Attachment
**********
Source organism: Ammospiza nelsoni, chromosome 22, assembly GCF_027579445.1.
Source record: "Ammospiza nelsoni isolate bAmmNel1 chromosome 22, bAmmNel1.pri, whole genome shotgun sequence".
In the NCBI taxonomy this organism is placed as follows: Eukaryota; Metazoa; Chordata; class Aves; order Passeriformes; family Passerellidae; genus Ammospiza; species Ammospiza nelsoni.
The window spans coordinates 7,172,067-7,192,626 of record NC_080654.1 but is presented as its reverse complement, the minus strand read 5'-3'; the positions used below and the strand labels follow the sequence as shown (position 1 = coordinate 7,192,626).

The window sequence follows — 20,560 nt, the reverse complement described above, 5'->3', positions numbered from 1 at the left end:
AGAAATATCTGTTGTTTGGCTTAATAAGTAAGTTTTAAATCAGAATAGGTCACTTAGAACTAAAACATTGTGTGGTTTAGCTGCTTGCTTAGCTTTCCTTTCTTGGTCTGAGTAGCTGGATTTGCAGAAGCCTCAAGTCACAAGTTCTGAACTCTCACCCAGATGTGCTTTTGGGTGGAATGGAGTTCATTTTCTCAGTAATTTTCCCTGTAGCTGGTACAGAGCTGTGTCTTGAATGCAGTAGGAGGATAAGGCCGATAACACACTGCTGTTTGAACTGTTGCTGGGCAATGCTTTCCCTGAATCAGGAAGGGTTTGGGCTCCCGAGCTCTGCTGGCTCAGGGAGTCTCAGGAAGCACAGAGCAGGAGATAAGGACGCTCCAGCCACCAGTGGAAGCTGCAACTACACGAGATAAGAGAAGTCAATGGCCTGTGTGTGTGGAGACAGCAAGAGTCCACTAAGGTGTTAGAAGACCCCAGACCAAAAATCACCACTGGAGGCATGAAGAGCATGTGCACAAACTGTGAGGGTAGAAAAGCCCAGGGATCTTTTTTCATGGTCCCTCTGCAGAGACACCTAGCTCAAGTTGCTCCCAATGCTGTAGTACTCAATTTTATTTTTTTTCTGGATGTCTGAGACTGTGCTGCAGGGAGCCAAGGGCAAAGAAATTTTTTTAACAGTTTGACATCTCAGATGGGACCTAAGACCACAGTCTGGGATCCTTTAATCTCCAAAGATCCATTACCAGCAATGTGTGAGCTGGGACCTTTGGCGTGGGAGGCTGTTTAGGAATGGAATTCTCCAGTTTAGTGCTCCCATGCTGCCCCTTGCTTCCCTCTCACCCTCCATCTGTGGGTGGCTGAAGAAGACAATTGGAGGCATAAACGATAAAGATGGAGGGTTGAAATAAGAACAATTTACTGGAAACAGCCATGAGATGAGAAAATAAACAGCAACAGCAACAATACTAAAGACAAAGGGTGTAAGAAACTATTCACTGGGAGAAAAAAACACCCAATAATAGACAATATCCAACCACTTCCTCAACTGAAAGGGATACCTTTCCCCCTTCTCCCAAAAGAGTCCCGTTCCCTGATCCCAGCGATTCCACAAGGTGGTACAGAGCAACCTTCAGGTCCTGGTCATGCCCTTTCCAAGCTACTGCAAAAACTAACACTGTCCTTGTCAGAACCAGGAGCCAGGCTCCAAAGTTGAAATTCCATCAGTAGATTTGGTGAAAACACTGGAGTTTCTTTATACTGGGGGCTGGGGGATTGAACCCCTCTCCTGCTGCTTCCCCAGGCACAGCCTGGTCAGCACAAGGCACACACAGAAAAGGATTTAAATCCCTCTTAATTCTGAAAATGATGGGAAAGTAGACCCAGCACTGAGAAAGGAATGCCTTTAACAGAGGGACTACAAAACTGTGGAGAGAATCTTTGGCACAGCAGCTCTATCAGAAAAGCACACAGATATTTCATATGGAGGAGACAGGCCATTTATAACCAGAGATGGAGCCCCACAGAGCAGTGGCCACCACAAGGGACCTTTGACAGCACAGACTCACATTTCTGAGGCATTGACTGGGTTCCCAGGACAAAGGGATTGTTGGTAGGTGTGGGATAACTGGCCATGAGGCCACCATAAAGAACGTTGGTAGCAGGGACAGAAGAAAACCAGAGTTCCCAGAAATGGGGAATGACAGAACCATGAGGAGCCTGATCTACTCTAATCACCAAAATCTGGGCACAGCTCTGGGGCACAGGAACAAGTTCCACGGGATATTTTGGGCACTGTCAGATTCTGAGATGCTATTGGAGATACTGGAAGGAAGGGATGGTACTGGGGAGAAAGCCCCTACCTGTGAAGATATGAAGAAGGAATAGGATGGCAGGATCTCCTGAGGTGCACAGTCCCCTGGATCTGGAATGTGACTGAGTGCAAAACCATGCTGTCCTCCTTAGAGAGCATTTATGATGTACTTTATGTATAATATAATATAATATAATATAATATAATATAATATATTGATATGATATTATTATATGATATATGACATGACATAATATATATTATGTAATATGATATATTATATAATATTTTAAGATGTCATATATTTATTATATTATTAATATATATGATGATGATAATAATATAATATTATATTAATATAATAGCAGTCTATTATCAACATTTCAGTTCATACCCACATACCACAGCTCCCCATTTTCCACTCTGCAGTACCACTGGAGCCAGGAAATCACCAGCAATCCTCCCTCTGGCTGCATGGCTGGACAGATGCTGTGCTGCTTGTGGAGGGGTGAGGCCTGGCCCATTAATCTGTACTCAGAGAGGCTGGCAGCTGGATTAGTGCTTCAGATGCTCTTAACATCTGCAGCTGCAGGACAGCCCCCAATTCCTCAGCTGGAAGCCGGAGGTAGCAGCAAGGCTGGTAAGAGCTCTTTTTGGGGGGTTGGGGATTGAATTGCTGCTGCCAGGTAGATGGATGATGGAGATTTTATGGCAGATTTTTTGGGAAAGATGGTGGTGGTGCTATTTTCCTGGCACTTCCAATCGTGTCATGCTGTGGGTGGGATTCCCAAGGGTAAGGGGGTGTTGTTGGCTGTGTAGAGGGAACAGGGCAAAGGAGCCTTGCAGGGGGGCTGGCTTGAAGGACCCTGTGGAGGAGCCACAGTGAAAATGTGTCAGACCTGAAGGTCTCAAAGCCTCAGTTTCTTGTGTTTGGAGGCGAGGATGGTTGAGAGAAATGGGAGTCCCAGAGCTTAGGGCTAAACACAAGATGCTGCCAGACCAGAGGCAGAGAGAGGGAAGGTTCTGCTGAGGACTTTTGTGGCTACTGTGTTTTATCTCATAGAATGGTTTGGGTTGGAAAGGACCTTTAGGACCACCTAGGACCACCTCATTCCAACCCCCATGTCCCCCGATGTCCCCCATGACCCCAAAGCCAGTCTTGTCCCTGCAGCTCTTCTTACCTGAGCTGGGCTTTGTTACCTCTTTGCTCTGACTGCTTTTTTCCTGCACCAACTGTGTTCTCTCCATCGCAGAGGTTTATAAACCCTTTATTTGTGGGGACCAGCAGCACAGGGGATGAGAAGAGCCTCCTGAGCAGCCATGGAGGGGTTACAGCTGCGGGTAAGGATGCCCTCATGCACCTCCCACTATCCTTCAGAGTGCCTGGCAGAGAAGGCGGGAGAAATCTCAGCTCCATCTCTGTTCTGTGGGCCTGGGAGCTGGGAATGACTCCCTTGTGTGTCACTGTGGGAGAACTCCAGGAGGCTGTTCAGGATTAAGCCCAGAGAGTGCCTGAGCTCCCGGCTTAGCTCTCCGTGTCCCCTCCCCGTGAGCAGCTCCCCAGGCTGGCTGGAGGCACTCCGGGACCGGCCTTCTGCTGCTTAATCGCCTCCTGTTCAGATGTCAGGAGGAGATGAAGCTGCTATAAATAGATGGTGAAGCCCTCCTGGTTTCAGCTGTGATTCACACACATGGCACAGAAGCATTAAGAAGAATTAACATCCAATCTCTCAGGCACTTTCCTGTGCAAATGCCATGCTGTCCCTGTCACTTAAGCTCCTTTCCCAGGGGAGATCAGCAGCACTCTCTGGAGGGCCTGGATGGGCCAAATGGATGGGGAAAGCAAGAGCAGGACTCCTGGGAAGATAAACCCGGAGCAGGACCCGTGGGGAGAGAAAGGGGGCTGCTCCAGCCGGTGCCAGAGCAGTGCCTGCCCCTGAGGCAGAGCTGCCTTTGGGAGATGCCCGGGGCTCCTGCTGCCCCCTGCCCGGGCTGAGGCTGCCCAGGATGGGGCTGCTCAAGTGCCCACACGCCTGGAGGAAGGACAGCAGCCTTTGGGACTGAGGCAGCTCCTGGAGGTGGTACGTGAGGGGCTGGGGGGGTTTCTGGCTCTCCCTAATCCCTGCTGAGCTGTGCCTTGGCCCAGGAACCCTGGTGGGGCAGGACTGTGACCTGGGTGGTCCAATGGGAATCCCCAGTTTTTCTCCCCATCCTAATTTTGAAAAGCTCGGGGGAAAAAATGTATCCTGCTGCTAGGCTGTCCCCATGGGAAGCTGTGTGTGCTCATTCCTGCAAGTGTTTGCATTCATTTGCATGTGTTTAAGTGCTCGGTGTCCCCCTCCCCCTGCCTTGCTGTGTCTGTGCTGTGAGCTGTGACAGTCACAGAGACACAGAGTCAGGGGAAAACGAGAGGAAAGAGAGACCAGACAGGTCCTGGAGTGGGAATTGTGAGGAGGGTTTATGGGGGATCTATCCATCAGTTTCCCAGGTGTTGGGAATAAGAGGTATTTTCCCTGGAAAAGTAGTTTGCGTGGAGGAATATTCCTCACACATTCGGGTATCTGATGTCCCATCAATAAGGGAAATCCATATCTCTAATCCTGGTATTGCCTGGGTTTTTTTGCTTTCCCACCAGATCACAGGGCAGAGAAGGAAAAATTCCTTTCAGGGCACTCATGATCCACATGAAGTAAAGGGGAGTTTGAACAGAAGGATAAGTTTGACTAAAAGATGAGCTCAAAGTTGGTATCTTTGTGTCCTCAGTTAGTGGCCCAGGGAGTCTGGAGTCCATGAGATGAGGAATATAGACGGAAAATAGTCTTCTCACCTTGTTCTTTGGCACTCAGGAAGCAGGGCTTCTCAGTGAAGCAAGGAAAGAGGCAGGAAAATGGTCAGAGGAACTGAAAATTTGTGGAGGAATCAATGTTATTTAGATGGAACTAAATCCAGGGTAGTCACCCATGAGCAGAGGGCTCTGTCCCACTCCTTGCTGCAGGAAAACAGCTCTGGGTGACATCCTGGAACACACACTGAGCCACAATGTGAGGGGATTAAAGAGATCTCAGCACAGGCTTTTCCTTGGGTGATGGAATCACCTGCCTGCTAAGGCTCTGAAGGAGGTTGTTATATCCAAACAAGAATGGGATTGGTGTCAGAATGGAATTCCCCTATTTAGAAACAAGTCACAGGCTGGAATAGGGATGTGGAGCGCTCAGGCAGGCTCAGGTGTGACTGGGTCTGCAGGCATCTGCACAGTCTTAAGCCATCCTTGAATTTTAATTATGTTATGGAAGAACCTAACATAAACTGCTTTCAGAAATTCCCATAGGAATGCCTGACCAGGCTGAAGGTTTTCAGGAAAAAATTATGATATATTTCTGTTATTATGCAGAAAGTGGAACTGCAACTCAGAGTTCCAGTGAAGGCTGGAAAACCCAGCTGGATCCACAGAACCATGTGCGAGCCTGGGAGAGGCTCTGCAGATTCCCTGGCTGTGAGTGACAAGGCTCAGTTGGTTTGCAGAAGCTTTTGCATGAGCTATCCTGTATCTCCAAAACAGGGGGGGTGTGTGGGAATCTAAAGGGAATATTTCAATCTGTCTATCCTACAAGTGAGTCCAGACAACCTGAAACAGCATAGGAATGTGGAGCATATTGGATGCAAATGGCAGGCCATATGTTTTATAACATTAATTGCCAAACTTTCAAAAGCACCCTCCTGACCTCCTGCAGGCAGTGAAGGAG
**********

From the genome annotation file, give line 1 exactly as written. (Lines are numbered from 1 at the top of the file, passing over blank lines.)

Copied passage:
Source organism: Ammospiza nelsoni, chromosome 22, assembly GCF_027579445.1.